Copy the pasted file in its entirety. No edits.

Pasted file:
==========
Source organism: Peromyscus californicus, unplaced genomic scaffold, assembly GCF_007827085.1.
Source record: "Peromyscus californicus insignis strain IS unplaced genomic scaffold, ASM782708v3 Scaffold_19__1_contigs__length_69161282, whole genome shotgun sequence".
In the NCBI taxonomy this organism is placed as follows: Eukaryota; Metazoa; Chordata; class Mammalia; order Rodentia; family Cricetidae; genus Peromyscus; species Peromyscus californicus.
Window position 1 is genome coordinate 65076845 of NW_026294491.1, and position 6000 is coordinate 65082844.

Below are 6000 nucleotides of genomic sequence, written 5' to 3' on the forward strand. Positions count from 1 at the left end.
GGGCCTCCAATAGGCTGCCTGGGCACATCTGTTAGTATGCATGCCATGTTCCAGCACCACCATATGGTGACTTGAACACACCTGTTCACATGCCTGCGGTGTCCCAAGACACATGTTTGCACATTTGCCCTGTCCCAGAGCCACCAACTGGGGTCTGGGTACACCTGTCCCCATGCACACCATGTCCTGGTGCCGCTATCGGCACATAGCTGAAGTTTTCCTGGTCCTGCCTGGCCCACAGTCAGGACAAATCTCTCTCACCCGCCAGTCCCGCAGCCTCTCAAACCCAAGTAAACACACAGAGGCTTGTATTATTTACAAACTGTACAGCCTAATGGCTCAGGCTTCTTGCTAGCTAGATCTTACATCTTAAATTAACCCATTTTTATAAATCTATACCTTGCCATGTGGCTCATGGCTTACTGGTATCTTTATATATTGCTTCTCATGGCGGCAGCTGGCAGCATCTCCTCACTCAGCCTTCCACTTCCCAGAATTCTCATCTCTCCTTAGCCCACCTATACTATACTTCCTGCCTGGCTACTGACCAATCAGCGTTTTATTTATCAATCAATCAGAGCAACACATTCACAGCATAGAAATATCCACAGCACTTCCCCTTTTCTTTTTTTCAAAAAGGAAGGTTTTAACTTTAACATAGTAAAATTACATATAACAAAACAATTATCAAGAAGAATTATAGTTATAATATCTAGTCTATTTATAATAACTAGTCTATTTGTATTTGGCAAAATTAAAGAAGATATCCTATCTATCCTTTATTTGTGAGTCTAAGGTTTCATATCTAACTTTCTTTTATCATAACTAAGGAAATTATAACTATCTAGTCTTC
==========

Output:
Source organism: Peromyscus californicus, unplaced genomic scaffold, assembly GCF_007827085.1.
Source record: "Peromyscus californicus insignis strain IS unplaced genomic scaffold, ASM782708v3 Scaffold_19__1_contigs__length_69161282, whole genome shotgun sequence".
In the NCBI taxonomy this organism is placed as follows: Eukaryota; Metazoa; Chordata; class Mammalia; order Rodentia; family Cricetidae; genus Peromyscus; species Peromyscus californicus.
Window position 1 is genome coordinate 65076845 of NW_026294491.1, and position 6000 is coordinate 65082844.

Below are 6000 nucleotides of genomic sequence, written 5' to 3' on the forward strand. Positions count from 1 at the left end.
GGGCCTCCAATAGGCTGCCTGGGCACATCTGTTAGTATGCATGCCATGTTCCAGCACCACCATATGGTGACTTGAACACACCTGTTCACATGCCTGCGGTGTCCCAAGACACATGTTTGCACATTTGCCCTGTCCCAGAGCCACCAACTGGGGTCTGGGTACACCTGTCCCCATGCACACCATGTCCTGGTGCCGCTATCGGCACATAGCTGAAGTTTTCCTGGTCCTGCCTGGCCCACAGTCAGGACAAATCTCTCTCACCCGCCAGTCCCGCAGCCTCTCAAACCCAAGTAAACACACAGAGGCTTGTATTATTTACAAACTGTACAGCCTAATGGCTCAGGCTTCTTGCTAGCTAGATCTTACATCTTAAATTAACCCATTTTTATAAATCTATACCTTGCCATGTGGCTCATGGCTTACTGGTATCTTTATATATTGCTTCTCATGGCGGCAGCTGGCAGCATCTCCTCACTCAGCCTTCCACTTCCCAGAATTCTCATCTCTCCTTAGCCCACCTATACTATACTTCCTGCCTGGCTACTGACCAATCAGCGTTTTATTTATCAATCAATCAGAGCAACACATTCACAGCATAGAAATATCCACAGCACTTCCCCTTTTCTTTTTTTCAAAAAGGAAGGTTTTAACTTTAACATAGTAAAATTACATATAACAAAACAATTATCAAGAAGAATTATAGTTATAATATCTAGTCTATTTATAATAACTAGTCTATTTGTATTTGGCAAAATTAAAGAAGATATCCTATCTATCCTTTATTTGTGAGTCTAAGGTTTCATATCTAACTTTCTTTTATCATAACTAAGGAAATTATAACTATCTAGTCTTC